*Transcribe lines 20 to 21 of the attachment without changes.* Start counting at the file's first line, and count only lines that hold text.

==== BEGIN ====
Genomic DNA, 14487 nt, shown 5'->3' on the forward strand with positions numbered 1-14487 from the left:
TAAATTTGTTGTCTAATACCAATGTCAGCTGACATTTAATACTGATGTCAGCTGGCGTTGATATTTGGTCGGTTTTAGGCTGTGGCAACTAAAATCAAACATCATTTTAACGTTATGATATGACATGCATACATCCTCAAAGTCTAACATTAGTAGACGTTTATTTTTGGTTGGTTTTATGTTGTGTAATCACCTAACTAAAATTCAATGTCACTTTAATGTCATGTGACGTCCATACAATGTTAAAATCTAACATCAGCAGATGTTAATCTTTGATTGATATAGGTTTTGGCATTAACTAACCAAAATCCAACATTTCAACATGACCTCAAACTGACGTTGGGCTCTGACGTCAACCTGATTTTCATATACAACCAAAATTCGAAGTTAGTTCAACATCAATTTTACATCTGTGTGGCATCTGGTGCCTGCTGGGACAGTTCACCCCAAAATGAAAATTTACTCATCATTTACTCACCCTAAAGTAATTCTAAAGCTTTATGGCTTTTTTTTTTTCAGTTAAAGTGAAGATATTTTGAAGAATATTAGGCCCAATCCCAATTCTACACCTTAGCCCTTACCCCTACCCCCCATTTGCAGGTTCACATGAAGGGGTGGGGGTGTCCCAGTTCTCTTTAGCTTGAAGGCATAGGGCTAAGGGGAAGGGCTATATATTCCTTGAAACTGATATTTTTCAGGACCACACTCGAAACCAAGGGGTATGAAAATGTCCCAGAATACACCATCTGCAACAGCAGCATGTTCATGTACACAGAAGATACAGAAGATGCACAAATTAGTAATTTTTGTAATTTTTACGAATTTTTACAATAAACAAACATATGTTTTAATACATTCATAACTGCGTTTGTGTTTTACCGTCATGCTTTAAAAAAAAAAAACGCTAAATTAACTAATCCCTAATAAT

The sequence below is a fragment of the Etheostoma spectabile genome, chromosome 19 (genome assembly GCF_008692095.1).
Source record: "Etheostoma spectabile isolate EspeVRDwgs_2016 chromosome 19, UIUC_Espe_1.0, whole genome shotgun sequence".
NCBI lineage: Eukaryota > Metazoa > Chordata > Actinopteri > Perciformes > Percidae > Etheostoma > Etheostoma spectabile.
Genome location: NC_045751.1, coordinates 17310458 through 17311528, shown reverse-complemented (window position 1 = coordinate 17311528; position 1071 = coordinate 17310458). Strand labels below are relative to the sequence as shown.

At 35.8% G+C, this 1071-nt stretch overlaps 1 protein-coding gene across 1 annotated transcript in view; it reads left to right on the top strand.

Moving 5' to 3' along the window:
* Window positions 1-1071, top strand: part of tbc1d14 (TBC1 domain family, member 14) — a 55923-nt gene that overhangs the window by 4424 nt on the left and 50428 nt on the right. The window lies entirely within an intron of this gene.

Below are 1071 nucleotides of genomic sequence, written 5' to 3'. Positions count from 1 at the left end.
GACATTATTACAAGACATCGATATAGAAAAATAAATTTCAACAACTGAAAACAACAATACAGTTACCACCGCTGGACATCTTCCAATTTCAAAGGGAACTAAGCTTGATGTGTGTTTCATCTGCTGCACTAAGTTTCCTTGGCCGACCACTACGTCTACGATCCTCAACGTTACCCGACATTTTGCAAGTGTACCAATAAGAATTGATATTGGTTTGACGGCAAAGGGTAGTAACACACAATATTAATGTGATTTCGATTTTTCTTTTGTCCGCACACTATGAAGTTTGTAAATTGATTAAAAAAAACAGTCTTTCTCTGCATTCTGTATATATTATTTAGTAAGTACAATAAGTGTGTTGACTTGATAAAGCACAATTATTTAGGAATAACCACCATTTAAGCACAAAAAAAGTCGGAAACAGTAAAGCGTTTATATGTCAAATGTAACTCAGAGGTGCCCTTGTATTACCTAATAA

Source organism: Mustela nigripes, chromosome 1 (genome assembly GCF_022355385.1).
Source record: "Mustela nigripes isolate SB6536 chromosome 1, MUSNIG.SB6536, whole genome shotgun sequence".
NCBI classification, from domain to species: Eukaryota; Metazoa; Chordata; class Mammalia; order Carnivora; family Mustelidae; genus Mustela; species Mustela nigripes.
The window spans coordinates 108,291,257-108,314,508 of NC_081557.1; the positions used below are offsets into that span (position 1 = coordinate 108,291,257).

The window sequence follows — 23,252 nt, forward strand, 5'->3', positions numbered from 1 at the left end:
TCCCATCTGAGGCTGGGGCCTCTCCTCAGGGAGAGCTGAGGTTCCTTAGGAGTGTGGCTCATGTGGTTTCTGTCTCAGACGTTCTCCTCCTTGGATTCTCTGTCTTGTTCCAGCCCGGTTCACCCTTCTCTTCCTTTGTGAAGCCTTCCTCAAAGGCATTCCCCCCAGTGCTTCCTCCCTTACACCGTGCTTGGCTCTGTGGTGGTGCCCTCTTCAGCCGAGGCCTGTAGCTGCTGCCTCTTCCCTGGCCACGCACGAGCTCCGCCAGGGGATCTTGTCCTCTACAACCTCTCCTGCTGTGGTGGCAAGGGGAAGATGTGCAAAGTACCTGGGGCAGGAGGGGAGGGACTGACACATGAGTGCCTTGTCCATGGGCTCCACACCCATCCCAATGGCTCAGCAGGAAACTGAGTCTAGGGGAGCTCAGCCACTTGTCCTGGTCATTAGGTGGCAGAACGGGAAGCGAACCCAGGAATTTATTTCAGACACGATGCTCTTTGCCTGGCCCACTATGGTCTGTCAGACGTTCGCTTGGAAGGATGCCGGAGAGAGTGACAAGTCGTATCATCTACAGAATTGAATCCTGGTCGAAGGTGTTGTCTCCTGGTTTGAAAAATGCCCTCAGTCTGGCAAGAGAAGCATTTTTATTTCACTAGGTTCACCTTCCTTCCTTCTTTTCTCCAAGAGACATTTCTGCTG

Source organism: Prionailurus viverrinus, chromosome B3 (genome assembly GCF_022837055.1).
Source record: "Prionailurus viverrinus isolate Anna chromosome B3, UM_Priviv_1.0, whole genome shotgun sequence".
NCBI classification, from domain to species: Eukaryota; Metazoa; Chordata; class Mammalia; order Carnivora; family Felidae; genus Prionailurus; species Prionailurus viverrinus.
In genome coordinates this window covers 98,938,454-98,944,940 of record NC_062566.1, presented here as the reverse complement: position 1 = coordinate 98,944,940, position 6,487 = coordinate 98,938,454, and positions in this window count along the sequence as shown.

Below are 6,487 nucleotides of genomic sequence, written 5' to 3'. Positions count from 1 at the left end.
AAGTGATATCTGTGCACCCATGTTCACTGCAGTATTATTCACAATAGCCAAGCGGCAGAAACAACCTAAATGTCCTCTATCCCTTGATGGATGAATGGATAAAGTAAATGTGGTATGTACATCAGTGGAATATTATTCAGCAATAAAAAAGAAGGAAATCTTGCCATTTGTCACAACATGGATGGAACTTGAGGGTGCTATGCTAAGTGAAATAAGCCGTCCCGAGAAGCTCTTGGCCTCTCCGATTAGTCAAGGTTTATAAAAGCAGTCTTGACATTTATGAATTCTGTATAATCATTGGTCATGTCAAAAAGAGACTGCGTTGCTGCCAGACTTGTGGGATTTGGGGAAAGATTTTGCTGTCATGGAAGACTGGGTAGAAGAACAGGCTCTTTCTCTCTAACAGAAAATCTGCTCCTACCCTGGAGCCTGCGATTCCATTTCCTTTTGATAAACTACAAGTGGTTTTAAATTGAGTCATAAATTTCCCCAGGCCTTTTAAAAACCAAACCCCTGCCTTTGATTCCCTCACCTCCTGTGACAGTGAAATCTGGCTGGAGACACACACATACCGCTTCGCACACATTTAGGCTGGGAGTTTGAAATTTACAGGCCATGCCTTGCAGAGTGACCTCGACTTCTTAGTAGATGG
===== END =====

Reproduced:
NCBI classification, from domain to species: Eukaryota; Metazoa; Chordata; class Mammalia; order Carnivora; family Felidae; genus Prionailurus; species Prionailurus viverrinus.
In genome coordinates this window covers 98,938,454-98,944,940 of record NC_062566.1, presented here as the reverse complement: position 1 = coordinate 98,944,940, position 6,487 = coordinate 98,938,454, and positions in this window count along the sequence as shown.